0049 – MVC Part II – the ComboBoxText
- a Few Simple Examples
Continuing from last time…
Of the two Models used in GTK, the
TreeStore and the
ListStore, the latter is the least complex because it adheres to a flat data Model, so we’ll begin with that. As mentioned last time, GTK widgets that use a
Let’s start with the simplest of the bunch…
The ComboBoxText (without Entry)
You might think the
ComboBox would be the simpler of the two, but
ComboBoxText is specialized for use with text only while
ComboBox can be used with text, numbers of various types, and also images. This means we can take advantage of all the text-related assumptions made by the
ComboBoxText’s functionality and get away with less work and less code. We won’t have to deal with
CellRenderers or even the
ListStore itself, not directly.
As usual, our first example of a
ComboBoxText is instantiated inside an
AppBox which, in turn, is instantiated inside a
TestRigWindow, so we don’t need to look at those. The class we’re looking at first is this:
Not a lot to look at here… Call the super-class constructor,
appendText() a bunch of strings, and we’ve got a working widget.
Also as usual, the
doSomething() function is just a stubby little thing that shows how the widget signal
addOnChanged() is harnessed. We’ll look more closely at that signal in a bit because it does have its foibles, but right now I want to draw your attention to the initialization section where we find…
The entryOn Variable
By default, the
ComboBox and the
ComboBoxText both assume you want an
Entry attached to your drop-down list. But I wanted to start with the simplest form of this widget, so here it’s turned off. It’s extra code, but we end up with extra simplicity.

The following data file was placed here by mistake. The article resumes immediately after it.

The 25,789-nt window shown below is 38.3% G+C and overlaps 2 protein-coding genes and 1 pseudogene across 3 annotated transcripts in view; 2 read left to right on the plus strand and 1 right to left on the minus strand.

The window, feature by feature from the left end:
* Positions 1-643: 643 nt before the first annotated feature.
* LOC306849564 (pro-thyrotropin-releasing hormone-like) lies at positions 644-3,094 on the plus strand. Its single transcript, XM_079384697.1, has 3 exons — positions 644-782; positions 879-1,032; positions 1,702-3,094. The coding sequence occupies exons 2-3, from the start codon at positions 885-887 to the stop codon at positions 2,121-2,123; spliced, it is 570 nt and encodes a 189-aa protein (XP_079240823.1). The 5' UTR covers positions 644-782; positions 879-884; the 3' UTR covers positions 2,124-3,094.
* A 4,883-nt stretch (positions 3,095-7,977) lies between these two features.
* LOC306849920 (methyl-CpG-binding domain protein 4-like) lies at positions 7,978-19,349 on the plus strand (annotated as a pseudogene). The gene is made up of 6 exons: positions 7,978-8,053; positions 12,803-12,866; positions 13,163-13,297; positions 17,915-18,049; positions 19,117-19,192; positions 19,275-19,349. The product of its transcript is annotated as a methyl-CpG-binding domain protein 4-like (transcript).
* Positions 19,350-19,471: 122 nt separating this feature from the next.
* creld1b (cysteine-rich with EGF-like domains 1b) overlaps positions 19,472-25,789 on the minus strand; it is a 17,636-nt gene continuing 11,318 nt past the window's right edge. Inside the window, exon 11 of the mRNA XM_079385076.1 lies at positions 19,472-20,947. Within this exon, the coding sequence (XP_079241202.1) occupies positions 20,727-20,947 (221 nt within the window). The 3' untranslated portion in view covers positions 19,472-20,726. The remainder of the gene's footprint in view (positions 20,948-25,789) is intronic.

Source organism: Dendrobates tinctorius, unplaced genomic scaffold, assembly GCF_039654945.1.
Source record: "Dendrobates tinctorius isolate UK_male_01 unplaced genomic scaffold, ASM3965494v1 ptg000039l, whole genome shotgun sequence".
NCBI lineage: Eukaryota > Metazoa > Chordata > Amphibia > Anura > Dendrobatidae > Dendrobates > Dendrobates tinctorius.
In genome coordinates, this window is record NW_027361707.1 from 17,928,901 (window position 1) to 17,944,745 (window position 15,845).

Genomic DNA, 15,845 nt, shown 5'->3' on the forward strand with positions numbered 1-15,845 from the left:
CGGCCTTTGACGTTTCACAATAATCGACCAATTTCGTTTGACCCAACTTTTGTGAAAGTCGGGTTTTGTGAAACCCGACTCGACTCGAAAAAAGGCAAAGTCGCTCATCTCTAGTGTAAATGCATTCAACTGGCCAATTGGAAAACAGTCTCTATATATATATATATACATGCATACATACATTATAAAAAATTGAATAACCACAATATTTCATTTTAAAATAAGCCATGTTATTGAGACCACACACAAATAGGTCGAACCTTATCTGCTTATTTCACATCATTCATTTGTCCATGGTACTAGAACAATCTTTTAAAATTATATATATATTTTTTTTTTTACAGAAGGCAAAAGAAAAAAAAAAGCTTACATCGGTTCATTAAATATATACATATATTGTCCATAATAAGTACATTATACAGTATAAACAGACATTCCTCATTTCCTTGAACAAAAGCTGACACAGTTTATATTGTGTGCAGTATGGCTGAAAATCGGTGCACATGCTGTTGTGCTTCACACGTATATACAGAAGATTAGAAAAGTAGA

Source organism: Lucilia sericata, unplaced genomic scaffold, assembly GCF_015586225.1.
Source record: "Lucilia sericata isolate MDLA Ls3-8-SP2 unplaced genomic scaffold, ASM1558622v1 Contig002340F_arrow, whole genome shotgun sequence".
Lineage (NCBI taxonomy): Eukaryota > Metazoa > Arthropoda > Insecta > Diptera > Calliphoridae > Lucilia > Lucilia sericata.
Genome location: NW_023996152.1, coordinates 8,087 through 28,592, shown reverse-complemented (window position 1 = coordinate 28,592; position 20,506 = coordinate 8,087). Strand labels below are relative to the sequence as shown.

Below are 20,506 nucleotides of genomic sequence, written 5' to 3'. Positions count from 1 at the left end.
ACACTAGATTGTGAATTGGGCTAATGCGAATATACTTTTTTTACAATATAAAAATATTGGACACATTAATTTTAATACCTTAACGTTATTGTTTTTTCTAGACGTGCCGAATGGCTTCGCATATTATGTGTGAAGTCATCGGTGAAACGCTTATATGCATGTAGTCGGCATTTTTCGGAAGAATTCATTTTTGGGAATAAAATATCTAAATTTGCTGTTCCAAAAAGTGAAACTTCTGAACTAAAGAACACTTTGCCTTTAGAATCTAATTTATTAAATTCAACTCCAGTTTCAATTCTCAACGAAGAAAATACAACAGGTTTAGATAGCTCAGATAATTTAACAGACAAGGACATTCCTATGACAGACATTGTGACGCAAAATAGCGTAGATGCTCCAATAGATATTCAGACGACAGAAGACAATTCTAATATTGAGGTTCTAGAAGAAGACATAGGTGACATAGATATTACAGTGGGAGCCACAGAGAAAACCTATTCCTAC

The ComboBoxText with a Preselected Item
The difference between example #1 and example #2, a
ComboBoxText with a pre-selected item, is minimal. We just add a single line of code to the constructor:
And that’s all it takes to have one of our list items selected and showing on start-up. Just so you know,
0 is an index into the list of items, so we could also have set it to
The ComboBoxText with Entry
Now we get to the
Entryfied version with example #3, a
ComboBoxText with an
Entry. These examples are all really the same code with a few changes, so we’ll skip right to them. For starters, here’s the initialization section:
entryOn variable is, of course, now true which makes the
In the constructor, there’s a new line of code hooking up a second signal/callback:
And we’ll talk about that in a moment. For now, I wanna talk about…
The Foible of the onChanged Signal
Now we run headlong into that foible I mentioned earlier… The
onChanged signal doesn’t distinguish between these two actions:
- typing in the
- selecting an item from the drop-down list.
If we don’t help it distinguish between these two actions, the callback will be triggered whenever the user hits a key. It’s messy and it might lead to unseen complications somewhere down the road, so here’s the plan:
onChanged signal’s callback is triggered, the first thing we’ll do is check which item is active:
If the index is any number from
0 and up, that tells us the text currently in the
Entry is an item from the drop-down. But, if we get an index of
-1, the text only exists in the
Entry which that tells us the
onChanged signal is reacting to the user typing.
If for some reason you want to do something with every incoming keystroke, now’s your chance. Just follow the
if with an
else and you’re good to go.
Running the Example
Once you’ve compiled the code, the following actions will be demonstrated:
- selecting from the list will result in the selection being echoed to the terminal,
- text typed into the
Entrywill not show up in the terminal until you hit the Enter key. That’s where the second signal,
onKeyRelease, is triggered.
And speaking of which, let’s look at the
As mentioned, it’s triggered when the user hits the Enter key. In actuality, it goes off every time a key is pressed, but we use the
if() statement to ignore everything except Enter.
And that’s all for this time. Next time, we’ll continue this discussion while looking at how to add and remove items from the
See you then.
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